S/SW blog philosophy -

I credit favorite writers and public opinion makers.

A lifelong Democrat, my comments on Congress, the judiciary and the presidency are regular features.

My observations and commentary are on people and events in politics that affect the USA or the rest of the world, and stand for the interests of peace, security and justice.

Tuesday, June 12, 2007

What Bloggers can do to help Congress - updated

Blog Power - Some issues in the blogosphere are rather innocuous, such as the flap over whether letters of support for Scooter Libby should be made public: The New York Times story headlined, "Libby’s Supporters Who Wrote to Judge Learn That Letters Take on New Life on the Web," revealed a tempest in a teapot. The judge, wisely, kept his own counsel and released the letters. Legislators are more easily moved.

Congress responds to what they hear. Our U.S. legislators listen from many directions, three in particular. In addition to voting with their consciences, they respond to pressure. It is not clear why the Senate was unable to come up with immigration legislation. U.S. News' analysis is that there was too much to dislike about the bill. Quoting from the piece,
How the public feels about that is difficult to discern. Surveys have generally shown respondents in both parties supporting a path to citizenship for illegal immigrants and even suggest that the loaded word "amnesty" isn't a deal breaker. But recent surveys also show the difficulty in crafting a popular bill. Though favoring the compromise's major provisions, respondents were opposed to the bill itself.
More political, perhaps - Our Senators and Representatives feel pressure from the mainstream media, from the blogosphere - the "Netroots," and from the direct phone, letter and e-mail communications of their constituents. Slate Magazine's Justin Peters speculates about the immigration bill in a slightly different vein in "Kill Bill," from which I quote,
Unable to agree on the number of proposed amendments to debate, Senate leaders threw up their hands and tabled the bill after two futile attempts to vote for cloture. This renders the bill effectively dead, although Sen. Harry Reid, D-Nev., held open the possibility of returning to it later this year. Don't hold your breath: The LAT astutely notes that the Democrats won't want to give Bush a legislative accomplishment he can point to in the 2008 election cycle.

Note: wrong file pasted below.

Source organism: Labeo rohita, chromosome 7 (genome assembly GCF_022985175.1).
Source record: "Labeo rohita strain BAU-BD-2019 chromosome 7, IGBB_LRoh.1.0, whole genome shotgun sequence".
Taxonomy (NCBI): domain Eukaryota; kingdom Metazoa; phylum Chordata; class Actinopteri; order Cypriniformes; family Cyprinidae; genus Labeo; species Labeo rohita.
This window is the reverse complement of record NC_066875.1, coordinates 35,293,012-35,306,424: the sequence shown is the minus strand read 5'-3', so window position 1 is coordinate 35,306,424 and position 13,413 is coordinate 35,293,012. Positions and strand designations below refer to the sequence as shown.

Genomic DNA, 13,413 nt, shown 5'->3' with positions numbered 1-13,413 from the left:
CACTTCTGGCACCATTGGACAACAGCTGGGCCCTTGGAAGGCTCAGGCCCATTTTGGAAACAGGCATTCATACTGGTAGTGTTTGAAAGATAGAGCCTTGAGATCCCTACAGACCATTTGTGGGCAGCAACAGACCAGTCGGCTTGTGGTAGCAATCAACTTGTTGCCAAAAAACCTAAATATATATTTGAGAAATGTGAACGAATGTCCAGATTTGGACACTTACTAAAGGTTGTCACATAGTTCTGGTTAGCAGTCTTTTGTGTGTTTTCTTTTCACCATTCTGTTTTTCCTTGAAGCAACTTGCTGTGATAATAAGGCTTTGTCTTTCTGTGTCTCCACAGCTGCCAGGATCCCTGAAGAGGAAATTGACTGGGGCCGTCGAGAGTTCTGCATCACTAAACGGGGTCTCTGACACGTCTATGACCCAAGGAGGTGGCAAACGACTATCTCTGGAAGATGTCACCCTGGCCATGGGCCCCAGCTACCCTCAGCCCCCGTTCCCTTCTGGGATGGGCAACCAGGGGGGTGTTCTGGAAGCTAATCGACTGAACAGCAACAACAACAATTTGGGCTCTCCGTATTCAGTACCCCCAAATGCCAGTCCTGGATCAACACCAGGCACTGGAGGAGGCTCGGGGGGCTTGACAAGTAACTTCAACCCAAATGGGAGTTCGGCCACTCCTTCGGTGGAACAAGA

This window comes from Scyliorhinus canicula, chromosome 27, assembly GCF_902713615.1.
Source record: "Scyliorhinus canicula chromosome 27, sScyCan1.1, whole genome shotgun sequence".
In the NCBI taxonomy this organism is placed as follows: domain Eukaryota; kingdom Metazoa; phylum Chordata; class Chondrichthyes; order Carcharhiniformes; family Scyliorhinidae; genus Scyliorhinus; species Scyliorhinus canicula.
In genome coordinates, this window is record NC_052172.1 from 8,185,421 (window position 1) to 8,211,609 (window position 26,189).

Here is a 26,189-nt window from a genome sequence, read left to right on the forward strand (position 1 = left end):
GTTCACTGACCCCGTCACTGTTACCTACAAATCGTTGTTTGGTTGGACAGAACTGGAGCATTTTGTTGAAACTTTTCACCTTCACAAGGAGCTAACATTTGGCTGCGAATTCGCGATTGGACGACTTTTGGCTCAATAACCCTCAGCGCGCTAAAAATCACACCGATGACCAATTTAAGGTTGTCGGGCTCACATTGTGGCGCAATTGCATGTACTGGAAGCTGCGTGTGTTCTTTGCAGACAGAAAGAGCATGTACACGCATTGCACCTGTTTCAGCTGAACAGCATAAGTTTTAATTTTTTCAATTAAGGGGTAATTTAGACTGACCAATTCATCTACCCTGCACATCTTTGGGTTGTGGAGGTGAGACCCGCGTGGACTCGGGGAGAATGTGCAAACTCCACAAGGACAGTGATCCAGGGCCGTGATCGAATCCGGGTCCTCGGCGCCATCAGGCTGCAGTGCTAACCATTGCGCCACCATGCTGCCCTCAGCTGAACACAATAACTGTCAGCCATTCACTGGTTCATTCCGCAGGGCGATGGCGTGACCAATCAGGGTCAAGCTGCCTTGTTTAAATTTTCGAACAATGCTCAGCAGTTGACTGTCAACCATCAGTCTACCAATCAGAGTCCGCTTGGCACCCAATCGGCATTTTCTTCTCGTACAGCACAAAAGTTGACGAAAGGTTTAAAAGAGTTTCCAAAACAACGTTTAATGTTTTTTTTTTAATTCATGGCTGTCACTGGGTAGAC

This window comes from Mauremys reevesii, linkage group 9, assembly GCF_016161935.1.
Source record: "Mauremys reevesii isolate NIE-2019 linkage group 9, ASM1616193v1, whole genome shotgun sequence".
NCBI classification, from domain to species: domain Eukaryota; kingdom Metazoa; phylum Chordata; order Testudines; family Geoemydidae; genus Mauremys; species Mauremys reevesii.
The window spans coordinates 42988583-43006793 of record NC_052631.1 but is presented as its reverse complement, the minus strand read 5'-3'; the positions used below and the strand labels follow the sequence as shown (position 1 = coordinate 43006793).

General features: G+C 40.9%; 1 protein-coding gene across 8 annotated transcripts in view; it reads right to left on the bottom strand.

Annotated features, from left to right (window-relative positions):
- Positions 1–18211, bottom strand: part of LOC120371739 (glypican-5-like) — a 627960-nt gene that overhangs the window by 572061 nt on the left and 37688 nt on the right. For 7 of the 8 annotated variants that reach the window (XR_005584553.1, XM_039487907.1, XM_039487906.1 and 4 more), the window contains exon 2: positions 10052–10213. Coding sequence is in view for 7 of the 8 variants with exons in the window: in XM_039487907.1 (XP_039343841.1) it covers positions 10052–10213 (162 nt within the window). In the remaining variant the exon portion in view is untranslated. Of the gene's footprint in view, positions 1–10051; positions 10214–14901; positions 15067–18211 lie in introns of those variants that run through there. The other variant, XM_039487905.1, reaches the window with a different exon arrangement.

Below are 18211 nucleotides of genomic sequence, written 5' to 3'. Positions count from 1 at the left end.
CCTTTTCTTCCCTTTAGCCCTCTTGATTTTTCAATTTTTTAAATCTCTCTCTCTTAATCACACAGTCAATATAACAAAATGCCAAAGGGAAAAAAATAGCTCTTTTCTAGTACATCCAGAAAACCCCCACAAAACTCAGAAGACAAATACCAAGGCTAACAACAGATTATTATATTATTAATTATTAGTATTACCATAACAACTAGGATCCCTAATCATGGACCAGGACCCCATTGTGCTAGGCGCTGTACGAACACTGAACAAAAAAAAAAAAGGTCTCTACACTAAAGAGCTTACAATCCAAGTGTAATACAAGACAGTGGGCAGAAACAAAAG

Mainstream media - It is an understatement to say that bloggers stay very upset with the mainstream media, to whom we look for most of our original news. The media has not done what the public has a right to expect in terms of investigative journalism and helping to responsibly help shape opinion, particularly regarding the build-up to the invasion of Iraq. Now there is a big mess to clean up.
Bloggers can help Democrats in Congress to unite regarding the war in Iraq. Following are a number of links to use for contacting your Senators and Representative. In addition to letting them know your position, do not forget to also give them an occasional pat on the back. First: Write your legislator via U.S. News & World Report reports on popular user-generated sites in "Democracy on the Web."

Netroots view - "Big Tent Democrat," posting at TalkLeft asks, "What is the Netroots?" by quoting his earlier post at DailyKos:
(credits Ruy Texeira & John Halpin). . . the key component that has been the glue of the Netroots - the very real rejection of the Establishment Media and Democratic Party by the Netroots.
The five postulates for the politics of definition -- the guideposts, questions, and "lines in the sand," so to speak, that need to be drawn out in order to craft better politics -- are as follows:
(1) The starting point for all political organizing and campaigns should be: "What are my core beliefs and principles and how do I best explain them to supporters and skeptics alike?"
(2) Every political battle, both proactive and defensive, should represent a basic statement of progressive character and present a clear, concise contrast with conservatives. Do not blur lines.
(3) All issue campaigns and agenda items are not equal. Progressives should focus their efforts on issues that can simultaneously strengthen the base and appeal to centrist voters. Progressives must be willing to make sacrifices and tradeoffs -- in terms of coalition building and budgetary concerns -- to achieve their most important agenda items.
(4) Escalate battles that expose the extremism of the right or splinter their coalition. [Follow-up: When confronted with the right's social, cultural, or national security agenda, the absolute worst response is to fail to combat these caricatures or to explain one's position directly to voters, regardless of the popularity of the position.]
(5) Every political action should highlight three essential progressive attributes: a clear stand on the side of those who lack power, wealth or influence; a deep commitment to the common good; and a strong belief in fairness and opportunity for all.
If we can follow these guidelines in 2008 I am confident we can win another smashing victory in 2008. To me, that is the "ideology" of the Netroots.

Bloggers truly make a difference. Members of congress get a great deal of information, support and criticism, and courage to take unpopular positions from bloggers. Bloggers can even be mobilized to make direct contact with legislators.
Here are the main direct government portals:

Save the - on "net neutrality."

My previous posts on citizen involvement:
Finding information on the Web
Virtual Community
About Factfinders
Living Green
About Impeachment
On domestic spying
On religion and the state

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